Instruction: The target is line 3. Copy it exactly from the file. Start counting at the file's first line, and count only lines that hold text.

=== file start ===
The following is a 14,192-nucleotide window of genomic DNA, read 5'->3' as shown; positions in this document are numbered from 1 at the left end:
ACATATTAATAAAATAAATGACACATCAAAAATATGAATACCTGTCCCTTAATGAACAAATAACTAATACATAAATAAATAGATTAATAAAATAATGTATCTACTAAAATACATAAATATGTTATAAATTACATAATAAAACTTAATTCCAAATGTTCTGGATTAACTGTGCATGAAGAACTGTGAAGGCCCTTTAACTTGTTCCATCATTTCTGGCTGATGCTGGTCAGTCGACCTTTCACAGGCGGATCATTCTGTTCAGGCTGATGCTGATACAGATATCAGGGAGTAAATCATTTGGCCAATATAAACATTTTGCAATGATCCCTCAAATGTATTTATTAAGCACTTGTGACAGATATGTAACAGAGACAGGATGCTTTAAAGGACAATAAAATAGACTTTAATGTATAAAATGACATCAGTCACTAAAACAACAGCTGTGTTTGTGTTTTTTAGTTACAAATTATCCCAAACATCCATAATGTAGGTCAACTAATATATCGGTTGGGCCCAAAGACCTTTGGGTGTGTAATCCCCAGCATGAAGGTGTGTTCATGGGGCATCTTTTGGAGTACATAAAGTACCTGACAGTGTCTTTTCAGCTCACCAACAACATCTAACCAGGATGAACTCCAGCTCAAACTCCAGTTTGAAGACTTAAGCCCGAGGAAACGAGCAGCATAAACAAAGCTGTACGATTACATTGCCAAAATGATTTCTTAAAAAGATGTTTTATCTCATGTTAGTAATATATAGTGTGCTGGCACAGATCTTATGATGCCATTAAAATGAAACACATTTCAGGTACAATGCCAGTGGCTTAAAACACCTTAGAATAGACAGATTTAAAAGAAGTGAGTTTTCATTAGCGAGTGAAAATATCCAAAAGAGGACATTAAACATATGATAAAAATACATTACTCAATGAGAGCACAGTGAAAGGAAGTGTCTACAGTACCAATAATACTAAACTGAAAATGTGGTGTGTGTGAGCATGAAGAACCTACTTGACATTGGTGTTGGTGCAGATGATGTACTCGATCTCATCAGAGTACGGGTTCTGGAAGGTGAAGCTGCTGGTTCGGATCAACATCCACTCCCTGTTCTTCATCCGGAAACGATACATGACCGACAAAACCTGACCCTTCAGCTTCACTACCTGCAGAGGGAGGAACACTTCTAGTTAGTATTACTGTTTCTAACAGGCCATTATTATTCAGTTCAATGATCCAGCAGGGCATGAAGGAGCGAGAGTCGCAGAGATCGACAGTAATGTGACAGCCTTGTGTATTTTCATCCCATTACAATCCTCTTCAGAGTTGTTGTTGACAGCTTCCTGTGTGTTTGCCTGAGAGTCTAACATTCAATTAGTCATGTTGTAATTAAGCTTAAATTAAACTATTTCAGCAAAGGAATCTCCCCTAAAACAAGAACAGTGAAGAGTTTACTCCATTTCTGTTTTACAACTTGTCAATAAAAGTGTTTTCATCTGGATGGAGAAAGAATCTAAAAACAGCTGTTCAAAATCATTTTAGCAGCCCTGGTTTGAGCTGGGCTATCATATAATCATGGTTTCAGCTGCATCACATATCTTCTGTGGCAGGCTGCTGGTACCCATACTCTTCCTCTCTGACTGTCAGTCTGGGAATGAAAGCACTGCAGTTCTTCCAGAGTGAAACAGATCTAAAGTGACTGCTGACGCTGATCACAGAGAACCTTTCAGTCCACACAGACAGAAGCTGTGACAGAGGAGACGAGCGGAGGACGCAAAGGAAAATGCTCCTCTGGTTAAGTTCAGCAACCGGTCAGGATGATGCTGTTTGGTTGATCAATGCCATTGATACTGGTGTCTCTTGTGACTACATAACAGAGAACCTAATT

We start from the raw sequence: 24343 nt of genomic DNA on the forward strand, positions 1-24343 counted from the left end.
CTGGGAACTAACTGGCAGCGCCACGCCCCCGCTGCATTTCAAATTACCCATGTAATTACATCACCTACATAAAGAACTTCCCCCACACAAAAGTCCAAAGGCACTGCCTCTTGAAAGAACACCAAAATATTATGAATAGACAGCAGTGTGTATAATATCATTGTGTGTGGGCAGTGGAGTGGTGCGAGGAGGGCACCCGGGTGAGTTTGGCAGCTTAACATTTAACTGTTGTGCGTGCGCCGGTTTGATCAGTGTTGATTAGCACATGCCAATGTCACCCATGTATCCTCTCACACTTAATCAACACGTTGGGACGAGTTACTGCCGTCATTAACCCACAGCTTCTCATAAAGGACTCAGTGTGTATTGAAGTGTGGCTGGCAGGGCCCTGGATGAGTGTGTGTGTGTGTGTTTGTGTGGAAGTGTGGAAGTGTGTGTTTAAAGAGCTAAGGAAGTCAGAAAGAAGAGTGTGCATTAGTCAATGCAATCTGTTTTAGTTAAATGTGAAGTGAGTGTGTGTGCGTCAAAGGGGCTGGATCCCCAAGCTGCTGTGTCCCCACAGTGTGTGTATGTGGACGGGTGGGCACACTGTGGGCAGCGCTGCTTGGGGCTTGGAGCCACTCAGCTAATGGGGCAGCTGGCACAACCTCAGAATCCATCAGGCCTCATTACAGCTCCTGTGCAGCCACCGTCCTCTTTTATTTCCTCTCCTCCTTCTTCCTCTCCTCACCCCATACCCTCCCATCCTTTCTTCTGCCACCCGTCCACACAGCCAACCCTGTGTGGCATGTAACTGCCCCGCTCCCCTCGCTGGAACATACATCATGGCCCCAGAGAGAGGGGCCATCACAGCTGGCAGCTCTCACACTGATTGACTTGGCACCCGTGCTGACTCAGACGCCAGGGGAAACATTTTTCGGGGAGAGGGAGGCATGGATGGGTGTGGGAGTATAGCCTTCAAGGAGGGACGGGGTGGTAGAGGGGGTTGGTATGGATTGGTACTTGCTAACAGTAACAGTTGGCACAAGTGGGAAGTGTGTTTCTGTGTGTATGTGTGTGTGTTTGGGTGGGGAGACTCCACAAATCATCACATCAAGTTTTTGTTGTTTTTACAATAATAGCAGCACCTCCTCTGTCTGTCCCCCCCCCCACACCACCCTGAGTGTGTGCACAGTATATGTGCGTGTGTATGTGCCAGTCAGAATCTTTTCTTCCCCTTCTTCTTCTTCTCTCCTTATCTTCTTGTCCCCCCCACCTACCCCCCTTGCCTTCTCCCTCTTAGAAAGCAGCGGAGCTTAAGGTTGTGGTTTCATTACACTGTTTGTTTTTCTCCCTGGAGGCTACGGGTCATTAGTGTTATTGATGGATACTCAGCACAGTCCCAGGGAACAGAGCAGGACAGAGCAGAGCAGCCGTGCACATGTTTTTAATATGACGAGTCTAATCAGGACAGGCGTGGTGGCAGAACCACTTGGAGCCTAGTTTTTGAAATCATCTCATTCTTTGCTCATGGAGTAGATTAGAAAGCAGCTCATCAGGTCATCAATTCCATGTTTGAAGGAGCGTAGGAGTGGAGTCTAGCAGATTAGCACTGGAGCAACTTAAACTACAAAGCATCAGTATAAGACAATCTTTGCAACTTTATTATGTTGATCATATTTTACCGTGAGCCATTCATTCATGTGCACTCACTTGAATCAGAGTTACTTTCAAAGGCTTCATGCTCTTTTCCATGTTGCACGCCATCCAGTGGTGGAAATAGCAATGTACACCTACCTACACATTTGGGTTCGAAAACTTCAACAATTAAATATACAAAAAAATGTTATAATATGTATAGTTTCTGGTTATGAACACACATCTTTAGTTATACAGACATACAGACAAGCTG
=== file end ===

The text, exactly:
We start from the raw sequence: 24343 nt of genomic DNA on the forward strand, positions 1-24343 counted from the left end.